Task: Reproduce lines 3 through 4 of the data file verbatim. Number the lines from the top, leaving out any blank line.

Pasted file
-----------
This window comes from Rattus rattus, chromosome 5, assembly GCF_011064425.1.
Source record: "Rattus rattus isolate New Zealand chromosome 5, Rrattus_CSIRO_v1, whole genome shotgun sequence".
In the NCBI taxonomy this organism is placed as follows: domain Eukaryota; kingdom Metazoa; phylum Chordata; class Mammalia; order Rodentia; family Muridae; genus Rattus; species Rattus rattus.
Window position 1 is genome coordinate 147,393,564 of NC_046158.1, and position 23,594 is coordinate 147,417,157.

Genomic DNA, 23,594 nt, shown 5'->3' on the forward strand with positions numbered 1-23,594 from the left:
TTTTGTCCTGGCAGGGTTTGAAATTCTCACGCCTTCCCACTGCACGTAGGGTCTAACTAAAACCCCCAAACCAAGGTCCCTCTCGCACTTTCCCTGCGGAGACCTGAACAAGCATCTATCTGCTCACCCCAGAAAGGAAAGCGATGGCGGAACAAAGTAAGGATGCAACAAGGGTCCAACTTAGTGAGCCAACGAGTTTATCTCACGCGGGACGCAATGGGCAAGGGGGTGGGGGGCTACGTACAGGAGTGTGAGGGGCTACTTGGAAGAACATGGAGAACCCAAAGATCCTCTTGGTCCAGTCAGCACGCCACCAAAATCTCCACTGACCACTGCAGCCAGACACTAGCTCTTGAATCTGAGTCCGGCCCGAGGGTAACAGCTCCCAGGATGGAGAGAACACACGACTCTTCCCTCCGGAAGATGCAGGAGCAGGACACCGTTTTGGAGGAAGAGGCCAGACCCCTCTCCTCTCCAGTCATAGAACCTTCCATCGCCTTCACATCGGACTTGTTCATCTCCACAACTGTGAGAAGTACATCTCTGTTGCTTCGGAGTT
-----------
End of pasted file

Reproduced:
In the NCBI taxonomy this organism is placed as follows: domain Eukaryota; kingdom Metazoa; phylum Chordata; class Mammalia; order Rodentia; family Muridae; genus Rattus; species Rattus rattus.
Window position 1 is genome coordinate 147,393,564 of NC_046158.1, and position 23,594 is coordinate 147,417,157.